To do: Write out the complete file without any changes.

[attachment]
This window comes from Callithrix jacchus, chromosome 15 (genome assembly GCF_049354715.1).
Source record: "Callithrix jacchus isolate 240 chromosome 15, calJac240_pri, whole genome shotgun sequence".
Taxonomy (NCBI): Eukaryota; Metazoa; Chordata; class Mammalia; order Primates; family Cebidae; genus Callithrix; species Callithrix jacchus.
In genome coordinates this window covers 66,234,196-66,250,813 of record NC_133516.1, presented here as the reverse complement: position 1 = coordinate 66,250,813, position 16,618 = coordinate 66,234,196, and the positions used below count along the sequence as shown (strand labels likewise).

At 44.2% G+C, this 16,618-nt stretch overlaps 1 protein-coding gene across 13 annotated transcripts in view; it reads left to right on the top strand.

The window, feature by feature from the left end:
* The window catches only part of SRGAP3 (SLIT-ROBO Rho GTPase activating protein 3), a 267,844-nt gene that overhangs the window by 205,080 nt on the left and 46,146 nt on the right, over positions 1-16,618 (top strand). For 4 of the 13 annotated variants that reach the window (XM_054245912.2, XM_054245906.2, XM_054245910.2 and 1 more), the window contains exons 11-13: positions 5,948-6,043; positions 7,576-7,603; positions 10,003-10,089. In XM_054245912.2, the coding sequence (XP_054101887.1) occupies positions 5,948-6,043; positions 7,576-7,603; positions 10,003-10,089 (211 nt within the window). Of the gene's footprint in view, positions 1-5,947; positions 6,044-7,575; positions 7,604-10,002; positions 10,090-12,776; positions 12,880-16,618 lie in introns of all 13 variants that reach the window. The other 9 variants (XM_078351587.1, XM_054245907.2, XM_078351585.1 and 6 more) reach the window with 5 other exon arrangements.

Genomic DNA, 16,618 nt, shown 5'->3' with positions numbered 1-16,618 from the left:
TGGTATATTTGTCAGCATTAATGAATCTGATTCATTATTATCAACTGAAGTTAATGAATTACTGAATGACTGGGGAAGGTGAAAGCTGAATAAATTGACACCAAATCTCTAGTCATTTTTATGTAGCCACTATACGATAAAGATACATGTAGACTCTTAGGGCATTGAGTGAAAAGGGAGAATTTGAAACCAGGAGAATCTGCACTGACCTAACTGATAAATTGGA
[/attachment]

This window comes from Callithrix jacchus, chromosome 15 (genome assembly GCF_049354715.1).
Source record: "Callithrix jacchus isolate 240 chromosome 15, calJac240_pri, whole genome shotgun sequence".
Taxonomy (NCBI): Eukaryota; Metazoa; Chordata; class Mammalia; order Primates; family Cebidae; genus Callithrix; species Callithrix jacchus.
In genome coordinates this window covers 66,234,196-66,250,813 of record NC_133516.1, presented here as the reverse complement: position 1 = coordinate 66,250,813, position 16,618 = coordinate 66,234,196, and the positions used below count along the sequence as shown (strand labels likewise).

At 44.2% G+C, this 16,618-nt stretch overlaps 1 protein-coding gene across 13 annotated transcripts in view; it reads left to right on the top strand.

The window, feature by feature from the left end:
* The window catches only part of SRGAP3 (SLIT-ROBO Rho GTPase activating protein 3), a 267,844-nt gene that overhangs the window by 205,080 nt on the left and 46,146 nt on the right, over positions 1-16,618 (top strand). For 4 of the 13 annotated variants that reach the window (XM_054245912.2, XM_054245906.2, XM_054245910.2 and 1 more), the window contains exons 11-13: positions 5,948-6,043; positions 7,576-7,603; positions 10,003-10,089. In XM_054245912.2, the coding sequence (XP_054101887.1) occupies positions 5,948-6,043; positions 7,576-7,603; positions 10,003-10,089 (211 nt within the window). Of the gene's footprint in view, positions 1-5,947; positions 6,044-7,575; positions 7,604-10,002; positions 10,090-12,776; positions 12,880-16,618 lie in introns of all 13 variants that reach the window. The other 9 variants (XM_078351587.1, XM_054245907.2, XM_078351585.1 and 6 more) reach the window with 5 other exon arrangements.

Genomic DNA, 16,618 nt, shown 5'->3' with positions numbered 1-16,618 from the left:
TGGTATATTTGTCAGCATTAATGAATCTGATTCATTATTATCAACTGAAGTTAATGAATTACTGAATGACTGGGGAAGGTGAAAGCTGAATAAATTGACACCAAATCTCTAGTCATTTTTATGTAGCCACTATACGATAAAGATACATGTAGACTCTTAGGGCATTGAGTGAAAAGGGAGAATTTGAAACCAGGAGAATCTGCACTGACCTAACTGATAAATTGGA